But what about those girls who realize exactly what is happening? The girls who are not only avoiding the annoying or humiliating aspects of this kind of bullying, but who also fear their bodies being violated? I still marvel at the fact that while the whole of my science class was aware of what was going on and kids in my grade from other classes knew of me as Moolia quickly enough, our science teacher did nothing. On occasion he would tell the guys to settle down, but only in the context of quieting the whole class to begin teaching. This was apparently acceptable behavior. When this becomes acceptable behavior, it can spiral. I was lucky to get through just as the girl no one asked out (again, totally oblivious until years later when friends told me of guys who had gushed to them about their crushes on me, and yet none ever approached me).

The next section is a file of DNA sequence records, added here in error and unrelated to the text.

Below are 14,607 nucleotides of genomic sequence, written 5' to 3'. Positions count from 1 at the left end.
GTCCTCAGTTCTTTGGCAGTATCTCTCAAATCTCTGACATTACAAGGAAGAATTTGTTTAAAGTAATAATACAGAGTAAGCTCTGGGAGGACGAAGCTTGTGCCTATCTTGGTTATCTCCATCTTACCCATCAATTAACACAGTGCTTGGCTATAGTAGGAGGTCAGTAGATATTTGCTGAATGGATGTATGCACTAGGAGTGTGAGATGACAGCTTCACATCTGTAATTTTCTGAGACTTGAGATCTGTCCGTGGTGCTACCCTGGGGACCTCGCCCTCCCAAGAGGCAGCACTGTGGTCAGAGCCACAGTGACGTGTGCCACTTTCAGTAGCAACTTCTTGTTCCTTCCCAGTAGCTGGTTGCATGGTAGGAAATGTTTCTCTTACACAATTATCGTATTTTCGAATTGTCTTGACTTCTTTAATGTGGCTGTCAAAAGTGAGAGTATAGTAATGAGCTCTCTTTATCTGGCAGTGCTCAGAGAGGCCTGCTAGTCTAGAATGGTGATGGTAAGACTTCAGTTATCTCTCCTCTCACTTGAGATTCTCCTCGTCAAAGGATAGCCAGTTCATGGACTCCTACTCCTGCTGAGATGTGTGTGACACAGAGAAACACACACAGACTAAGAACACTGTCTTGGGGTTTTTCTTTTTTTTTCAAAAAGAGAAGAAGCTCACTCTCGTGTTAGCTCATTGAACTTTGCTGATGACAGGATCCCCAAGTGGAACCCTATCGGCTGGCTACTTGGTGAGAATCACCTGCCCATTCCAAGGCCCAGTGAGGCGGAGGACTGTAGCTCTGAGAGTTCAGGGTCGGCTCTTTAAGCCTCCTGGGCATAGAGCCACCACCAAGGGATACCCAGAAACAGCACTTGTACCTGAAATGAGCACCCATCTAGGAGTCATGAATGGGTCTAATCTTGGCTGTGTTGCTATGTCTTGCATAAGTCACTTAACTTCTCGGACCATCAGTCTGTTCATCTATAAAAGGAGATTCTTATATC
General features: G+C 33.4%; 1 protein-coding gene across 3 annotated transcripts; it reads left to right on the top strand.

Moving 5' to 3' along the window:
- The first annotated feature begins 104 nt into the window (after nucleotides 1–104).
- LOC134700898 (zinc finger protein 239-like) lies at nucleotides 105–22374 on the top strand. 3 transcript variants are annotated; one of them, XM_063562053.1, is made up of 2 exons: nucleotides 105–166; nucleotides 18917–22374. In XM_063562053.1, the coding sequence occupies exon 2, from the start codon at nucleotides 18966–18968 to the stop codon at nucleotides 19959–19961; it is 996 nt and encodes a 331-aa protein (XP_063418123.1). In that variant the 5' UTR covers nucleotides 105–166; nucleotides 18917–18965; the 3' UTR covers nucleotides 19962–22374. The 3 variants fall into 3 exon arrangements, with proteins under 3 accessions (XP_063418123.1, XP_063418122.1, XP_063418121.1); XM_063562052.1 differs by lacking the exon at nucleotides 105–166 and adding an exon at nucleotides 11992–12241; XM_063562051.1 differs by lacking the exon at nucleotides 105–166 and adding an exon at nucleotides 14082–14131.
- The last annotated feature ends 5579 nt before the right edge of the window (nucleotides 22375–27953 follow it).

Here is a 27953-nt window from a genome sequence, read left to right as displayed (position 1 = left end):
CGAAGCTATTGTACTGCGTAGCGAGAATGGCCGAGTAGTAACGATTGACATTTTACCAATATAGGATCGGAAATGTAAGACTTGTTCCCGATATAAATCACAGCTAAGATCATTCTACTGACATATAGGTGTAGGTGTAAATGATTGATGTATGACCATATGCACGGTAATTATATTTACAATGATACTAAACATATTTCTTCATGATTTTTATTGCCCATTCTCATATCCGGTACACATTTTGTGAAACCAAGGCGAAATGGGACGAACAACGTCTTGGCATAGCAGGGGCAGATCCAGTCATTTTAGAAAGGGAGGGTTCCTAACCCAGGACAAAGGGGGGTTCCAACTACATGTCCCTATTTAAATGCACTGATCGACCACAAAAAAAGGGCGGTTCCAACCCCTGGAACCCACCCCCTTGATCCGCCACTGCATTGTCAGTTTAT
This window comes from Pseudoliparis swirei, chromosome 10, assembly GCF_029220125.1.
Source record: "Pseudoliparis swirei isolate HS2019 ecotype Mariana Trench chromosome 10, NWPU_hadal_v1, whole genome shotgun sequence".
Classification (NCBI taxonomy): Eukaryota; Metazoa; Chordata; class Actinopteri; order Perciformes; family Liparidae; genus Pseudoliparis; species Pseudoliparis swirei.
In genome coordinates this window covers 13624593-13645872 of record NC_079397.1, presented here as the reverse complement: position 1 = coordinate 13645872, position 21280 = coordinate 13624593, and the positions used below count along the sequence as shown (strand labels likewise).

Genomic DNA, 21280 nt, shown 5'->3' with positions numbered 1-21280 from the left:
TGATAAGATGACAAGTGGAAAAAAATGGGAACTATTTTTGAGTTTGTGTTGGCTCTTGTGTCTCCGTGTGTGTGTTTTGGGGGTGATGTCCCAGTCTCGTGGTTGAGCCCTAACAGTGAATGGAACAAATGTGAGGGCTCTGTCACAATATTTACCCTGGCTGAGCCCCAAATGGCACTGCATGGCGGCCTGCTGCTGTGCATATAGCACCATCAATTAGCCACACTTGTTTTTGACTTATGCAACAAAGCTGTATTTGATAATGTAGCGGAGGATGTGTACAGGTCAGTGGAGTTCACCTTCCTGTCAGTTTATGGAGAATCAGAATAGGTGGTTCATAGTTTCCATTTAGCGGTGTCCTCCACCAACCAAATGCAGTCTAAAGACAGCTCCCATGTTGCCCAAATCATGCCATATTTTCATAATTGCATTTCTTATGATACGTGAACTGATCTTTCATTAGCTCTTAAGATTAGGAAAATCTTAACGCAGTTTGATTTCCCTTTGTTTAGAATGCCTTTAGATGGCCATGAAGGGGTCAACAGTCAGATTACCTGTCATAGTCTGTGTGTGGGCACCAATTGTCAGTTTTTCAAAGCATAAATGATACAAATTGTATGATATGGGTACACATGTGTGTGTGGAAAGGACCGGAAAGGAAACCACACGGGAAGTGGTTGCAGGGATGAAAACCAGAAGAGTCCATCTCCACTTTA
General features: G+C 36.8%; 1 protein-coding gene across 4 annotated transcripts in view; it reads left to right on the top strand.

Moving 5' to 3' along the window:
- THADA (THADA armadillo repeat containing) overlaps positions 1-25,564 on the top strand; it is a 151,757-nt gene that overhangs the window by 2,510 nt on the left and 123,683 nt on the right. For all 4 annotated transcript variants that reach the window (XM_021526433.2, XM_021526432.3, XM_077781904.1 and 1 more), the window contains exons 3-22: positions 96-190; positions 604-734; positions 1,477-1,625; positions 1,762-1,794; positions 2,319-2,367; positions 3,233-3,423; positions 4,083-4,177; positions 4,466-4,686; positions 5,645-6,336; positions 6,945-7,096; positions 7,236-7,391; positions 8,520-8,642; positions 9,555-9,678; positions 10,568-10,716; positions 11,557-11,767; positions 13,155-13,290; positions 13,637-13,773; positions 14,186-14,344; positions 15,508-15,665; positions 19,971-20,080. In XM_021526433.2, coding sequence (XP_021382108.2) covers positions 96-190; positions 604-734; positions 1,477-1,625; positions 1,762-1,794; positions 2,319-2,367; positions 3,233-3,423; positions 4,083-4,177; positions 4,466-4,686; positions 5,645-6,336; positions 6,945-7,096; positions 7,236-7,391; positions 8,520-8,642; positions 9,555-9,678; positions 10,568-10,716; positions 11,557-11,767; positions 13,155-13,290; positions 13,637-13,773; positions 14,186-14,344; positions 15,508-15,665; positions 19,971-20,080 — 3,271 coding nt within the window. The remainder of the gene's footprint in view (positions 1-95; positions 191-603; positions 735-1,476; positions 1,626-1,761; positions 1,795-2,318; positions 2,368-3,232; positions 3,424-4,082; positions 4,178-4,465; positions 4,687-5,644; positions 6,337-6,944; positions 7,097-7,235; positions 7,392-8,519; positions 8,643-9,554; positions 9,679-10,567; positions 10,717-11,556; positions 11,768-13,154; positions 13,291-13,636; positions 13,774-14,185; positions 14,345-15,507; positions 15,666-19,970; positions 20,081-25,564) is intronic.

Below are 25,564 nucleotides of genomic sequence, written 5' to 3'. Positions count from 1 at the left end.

I went to a fairly innocuous school. Guys would call each other ‘gay’ and ‘faggot’ but I don’t remember anyone getting beaten for it. It makes me wonder about schools where students are driven to self-abuse or suicide by bullying because tolerance for slurs like ‘faggot’ enables those saying them to push the envelope. If pushing that envelope escalates on far too many occasions to physical abuse, then what happens to girls when guys gang up on them?